Fuel cells are cheaper than I thought. I had previously been going on the conservative estimation of $1500/KW capacity for even old fuel cells using platinum diodes and proton exchange membranes. According to wiki, even by 2002 fuel cell KW capacity was $1000. Note of reference: nuclear power costs $3200/KW capacity! It also gets ~23% efficiency, while good fuel cells get 65% efficiency. Wow.
What's more, that $1000/KW and 65% efficiency are on the old Molten Carbonite fuel cells from like 2004 running at 1100*F. The newest fuel cells circa April 2006 require no proton exchange membrane and run at room temperature. I estimate that their efficiency will increase by at least 10% from not needing to 'warm up' and use 1100* of energy capital, and from being able to begin operation right away. I also estimate that the cost per KW capacity of fuel cells will decrease to wiki's estimation of $30/KW or less by 2007, because no platinum diodes are necessary and no proton exchange membrane is required in the new enzyme fuel cells. I'm going to tack it at 75% efficiency and $30/KW in my hypotheses.
"Fuel cells are not constrained by the maximum Carnot cycle efficiency as combustion engines are, because they do not operate with a thermal cycle. Consequently, they can have very high efficiencies in converting chemical energy to electrical energy, especially when they are operated at low power density, and using pure hydrogen and oxygen as reactants." -wiki
I presume that generating this power at 75% efficiency means that 75% of the energy from the combination of hydrogen and oxygen can be utilized via wire. And it appears that putting this through an electrical drivetrain that is >95% efficient means that about 72% of the potential energy from the reactions will be usable.
I would estimate that using enzymes means that a very large number of very small reactions are occuring, raising the system's efficiency considerably over that of forced mechanical events.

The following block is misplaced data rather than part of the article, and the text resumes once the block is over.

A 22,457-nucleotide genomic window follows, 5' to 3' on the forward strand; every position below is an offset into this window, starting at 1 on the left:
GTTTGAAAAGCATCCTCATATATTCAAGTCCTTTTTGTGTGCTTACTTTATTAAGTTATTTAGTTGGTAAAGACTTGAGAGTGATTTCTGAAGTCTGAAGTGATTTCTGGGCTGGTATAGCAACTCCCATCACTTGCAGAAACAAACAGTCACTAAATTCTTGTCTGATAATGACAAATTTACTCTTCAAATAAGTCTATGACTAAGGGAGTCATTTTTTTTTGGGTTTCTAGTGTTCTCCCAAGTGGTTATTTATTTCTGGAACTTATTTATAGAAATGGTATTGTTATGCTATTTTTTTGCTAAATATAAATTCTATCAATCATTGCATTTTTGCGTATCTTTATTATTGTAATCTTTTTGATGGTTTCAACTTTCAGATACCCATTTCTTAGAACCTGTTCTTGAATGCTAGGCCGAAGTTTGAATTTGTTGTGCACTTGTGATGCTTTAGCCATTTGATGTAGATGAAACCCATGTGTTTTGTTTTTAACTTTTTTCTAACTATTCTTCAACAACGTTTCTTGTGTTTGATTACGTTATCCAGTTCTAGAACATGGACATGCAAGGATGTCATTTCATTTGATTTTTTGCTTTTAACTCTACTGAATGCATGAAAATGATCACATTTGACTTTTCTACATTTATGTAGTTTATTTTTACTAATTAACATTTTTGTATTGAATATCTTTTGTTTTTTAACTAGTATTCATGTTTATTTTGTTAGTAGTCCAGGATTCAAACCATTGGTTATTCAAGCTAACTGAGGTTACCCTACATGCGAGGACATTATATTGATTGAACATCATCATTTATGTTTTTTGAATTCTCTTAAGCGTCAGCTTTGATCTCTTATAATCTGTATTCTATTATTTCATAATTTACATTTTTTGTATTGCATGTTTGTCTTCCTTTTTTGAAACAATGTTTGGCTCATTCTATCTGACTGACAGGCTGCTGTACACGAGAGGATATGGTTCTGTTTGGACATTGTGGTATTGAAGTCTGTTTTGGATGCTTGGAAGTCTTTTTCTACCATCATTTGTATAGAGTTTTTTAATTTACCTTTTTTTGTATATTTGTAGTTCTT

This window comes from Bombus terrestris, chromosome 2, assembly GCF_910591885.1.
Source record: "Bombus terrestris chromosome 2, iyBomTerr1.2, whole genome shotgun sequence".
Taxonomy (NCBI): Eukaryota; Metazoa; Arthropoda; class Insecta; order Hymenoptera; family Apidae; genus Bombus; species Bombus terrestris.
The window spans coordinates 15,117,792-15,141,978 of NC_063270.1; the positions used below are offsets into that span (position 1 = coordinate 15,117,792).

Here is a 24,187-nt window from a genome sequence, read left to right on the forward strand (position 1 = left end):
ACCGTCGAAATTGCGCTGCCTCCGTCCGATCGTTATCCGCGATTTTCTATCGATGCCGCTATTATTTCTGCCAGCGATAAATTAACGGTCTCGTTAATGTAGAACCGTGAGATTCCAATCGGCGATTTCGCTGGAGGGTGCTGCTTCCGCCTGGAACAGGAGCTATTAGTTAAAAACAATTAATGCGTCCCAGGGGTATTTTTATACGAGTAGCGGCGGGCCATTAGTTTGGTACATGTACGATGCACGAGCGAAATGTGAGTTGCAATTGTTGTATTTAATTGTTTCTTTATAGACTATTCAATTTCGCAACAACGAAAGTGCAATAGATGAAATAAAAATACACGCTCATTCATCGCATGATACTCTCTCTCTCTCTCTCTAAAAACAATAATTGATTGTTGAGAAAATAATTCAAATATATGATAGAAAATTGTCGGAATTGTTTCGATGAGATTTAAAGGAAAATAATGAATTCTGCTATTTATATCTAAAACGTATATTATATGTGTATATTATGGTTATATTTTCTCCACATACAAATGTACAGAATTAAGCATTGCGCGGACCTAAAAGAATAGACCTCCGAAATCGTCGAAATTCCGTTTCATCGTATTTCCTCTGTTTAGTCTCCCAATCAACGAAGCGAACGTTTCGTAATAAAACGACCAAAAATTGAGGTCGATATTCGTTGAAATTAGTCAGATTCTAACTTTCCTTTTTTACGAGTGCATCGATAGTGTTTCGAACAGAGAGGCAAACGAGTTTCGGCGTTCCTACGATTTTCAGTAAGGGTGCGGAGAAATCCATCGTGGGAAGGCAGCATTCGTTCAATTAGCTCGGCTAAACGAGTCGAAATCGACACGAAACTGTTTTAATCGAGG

Since discovering that hydrogen burns at 325btu/cu', and that a cu1 is 2700cc, and knowing that 1 hp is 0.746w, and that 1 btu is 1054-1060 joules...
1 watt-hour is also 3600 joules. 1 joule is one watt per second. To produce 1 Hp for one second, it would require 746 joules of power to be dispensed. 746 watts/one second.
I am seeking a fuel cell device that will provide either ~100hp or ~500hp and can be mounted in a vehicle. I believe electric methods are more efficient than the chemical ones I have already examined.
a 71% efficient electrical transferrance would require an output of 373kw to produce 500hp in engine. which would become about 355 [500 x 0.71] road hp.
Hmm. Frankly, electrolyzing hydrogen would require electricity, but produce hydrogen. An inefficiency comes at the drivetrain of a chemical land rover. Most crankshafts are annoying and get about 75% efficiency. However, to electrolyze more water, that chemical energy must be cycled back into electrical through an alternator, which is inefficient. Also, the rover will use electrical devices for certain. It may be more efficient to make the system all-electric and use a fuel cell as the engine and the hydrogen-oxygen as the ringer.
I should somehow devise a device to cycle water through a ringing electrolyzer and back through a fuel cell immediately.
The Meyer Fuel Cell. I'll have it split water in one chamber as a normal ~14khz[e-] water splitter. The water and oxygen will then bubble up to to fuel cell where enzymes will select them to be joined and do so. The water will then run back down to the Meyer to be split again. This will be an enclosed box which will produce electricity at will, without byproduct. No water will ever need to be put into it, it will be entirely microbe-free forever, and the enzymes should last forever also. The water will certainly not be destroyed. And because of the excellence of the Meyer system, it will be 300% efficient by hydrogen, and cycle through the enzyme fuel cell at an estimated 75% efficiency, providing enough electricity to split the water again and siphon off the rest to the product, or when shutoff is desired, siphon it all off and split no more water. I could even add a turbine for the up and down flow like in the encapsulated steam engine.
You'd see a box with a dial off, on, and up, and two thick cable wires coming out of it. It will make you basically unlimited electrical power. The car can have this on an autosensor. I will charge up a series of supercapacitors in the car to help regulate power flow and provide a battery for starting. The switch will be connected to the electric wheels. This switch will also be disengage-locked and be a gas pedal. The brake can be a disc and power down the wheel or provide it with reverse flow current if slip works out that way. There can also be a reverse pedal #3. That would be keen. The thing will go either way full steam.
Okay this is not challenging any more. Thanks!